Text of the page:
Sure, those monster-sized bags of potting soil are convenient, but they aren’t necessary. Gardeners of any level can easily make his or her own homemade potting soil by following a few steps.
First, let’s go over what you need to make your own potting soil. Your homemade potting soil’s main “ingredients” are the following:
- Well-aged compost
That’s the basic recipe!
Of course, you can add a few more organic components to give your homemade potting soil a little somethin’. Mother Earth News suggests adding in some leaf mold, and rotted sawdust from untreated wood, “A 4-by-5-foot pile of chopped leaves will take about two years to decompose into leaf mold. In areas where organic rice or other grain hulls are available, composting them will create a light material for fluffing up potting soil.”
The components mentioned above are similar to the peat moss, perlite, and vermiculite found in store-bought potting soil. All of these ingredients contribute to “land degradation and pollution” because they are “mined, processed, packaged, and shipped” to get to their destination.
If you’d like to take your homemade compost to the next level, consider adding “live compost” or “biologically active garden soil” to the mix. If you choose to add this component to your soil, you’ll need to complete the following steps:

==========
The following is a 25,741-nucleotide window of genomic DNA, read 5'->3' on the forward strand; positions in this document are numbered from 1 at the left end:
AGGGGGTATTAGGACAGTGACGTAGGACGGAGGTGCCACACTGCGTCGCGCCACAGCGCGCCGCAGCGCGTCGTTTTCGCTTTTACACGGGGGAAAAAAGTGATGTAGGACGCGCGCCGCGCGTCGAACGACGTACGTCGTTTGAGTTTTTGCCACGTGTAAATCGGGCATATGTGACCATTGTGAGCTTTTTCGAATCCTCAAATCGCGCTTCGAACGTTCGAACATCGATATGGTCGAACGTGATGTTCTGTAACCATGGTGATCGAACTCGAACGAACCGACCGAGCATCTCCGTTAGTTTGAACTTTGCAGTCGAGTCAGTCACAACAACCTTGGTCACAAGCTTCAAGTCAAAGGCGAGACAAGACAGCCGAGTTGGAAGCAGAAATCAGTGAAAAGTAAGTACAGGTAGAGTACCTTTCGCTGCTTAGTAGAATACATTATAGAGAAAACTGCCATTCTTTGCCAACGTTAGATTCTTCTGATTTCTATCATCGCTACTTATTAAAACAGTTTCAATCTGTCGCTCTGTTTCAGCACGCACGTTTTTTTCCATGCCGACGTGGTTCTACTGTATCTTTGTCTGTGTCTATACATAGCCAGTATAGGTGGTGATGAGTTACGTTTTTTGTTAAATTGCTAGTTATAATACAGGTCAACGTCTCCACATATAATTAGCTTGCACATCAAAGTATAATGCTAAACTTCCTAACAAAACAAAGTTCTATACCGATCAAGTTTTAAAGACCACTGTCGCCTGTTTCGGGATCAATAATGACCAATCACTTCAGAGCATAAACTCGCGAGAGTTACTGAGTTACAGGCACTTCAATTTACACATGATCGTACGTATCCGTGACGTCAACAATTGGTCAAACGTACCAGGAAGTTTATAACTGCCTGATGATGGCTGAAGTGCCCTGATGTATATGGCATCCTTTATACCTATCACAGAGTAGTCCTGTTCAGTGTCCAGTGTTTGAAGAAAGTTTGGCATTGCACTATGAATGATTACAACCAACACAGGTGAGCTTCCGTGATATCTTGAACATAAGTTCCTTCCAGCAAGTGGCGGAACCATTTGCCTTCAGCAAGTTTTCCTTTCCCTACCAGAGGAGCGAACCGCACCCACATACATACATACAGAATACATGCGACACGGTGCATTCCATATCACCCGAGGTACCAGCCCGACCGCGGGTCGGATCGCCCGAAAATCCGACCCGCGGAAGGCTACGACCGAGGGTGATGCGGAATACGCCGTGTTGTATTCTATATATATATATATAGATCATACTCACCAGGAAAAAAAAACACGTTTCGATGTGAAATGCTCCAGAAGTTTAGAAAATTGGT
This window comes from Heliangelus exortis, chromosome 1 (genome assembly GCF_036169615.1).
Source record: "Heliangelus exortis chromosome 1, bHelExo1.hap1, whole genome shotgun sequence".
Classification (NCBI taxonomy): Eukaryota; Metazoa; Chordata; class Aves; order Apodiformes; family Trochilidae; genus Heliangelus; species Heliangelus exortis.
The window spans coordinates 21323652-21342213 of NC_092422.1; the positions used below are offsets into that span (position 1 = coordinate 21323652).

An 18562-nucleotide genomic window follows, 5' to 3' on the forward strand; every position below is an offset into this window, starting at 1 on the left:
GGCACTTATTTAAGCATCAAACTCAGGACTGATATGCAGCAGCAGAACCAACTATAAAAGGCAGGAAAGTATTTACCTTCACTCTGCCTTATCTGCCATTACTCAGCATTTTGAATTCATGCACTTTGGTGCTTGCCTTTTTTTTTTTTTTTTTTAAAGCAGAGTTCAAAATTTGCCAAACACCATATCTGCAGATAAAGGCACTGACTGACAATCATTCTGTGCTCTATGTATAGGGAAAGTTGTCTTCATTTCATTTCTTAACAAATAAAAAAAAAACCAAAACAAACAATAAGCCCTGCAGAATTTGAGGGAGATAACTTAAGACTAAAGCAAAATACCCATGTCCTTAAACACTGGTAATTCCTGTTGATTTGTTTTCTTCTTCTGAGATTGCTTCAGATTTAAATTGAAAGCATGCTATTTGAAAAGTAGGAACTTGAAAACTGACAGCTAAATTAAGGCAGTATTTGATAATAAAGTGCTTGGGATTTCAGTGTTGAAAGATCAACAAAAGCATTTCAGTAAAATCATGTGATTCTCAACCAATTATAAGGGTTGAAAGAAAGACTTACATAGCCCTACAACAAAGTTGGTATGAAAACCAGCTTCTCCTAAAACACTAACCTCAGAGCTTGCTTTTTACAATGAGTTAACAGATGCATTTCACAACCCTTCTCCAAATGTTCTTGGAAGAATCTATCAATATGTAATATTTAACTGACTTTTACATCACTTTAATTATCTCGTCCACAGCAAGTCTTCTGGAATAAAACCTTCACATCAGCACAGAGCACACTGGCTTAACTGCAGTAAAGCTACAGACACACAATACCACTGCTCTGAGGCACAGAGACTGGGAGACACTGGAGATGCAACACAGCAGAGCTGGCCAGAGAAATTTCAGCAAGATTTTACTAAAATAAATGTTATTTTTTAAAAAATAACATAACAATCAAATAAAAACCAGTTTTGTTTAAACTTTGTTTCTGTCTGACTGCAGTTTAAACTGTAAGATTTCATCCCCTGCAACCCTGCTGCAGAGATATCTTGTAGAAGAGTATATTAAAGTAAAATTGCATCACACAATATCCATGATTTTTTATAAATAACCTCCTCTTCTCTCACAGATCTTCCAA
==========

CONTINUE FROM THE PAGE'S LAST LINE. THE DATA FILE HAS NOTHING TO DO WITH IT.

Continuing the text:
Screening: According to Rodale’s Organic Life, a compost screener “allows gardeners to remove the chunky, unfinished bits from compost that is to be used in potting mixes or as a soil amendment or topdressing.”
Mother Earth News says to use a compost screen that’s a “half-inch of plastic fencing stapled to two piece of scrap lumber.” The benefit of screened compost is that when it stays lightly moist, it can continue to cure and improve with age. Once you’ve screened your compost, place it in bins or bags.
Heat-treating (pasteurizing): The MEN author suggests heating your compost to 160-180 degrees Fahrenheit:
“Numerous studies have shown that pasteurization, which involves heating compost or soil to 160 degrees for an hour, or 180 degrees for 30 minutes, kills a high percentage of all fungi and bacteria (the good and the bad), while preserving the biological integrity of the material — and its ability to suppress other diseases. Pasteurization kills persistent insects such as fungus gnats, too, along with all but a few heat-resistant weed seeds. The temperature must not go above 190 degrees, which can result in the formation of compounds that hinder plant growth.”
You can achieve this heat by making a solar cooker, or by heating in the oven.
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Soil image via Shutterstock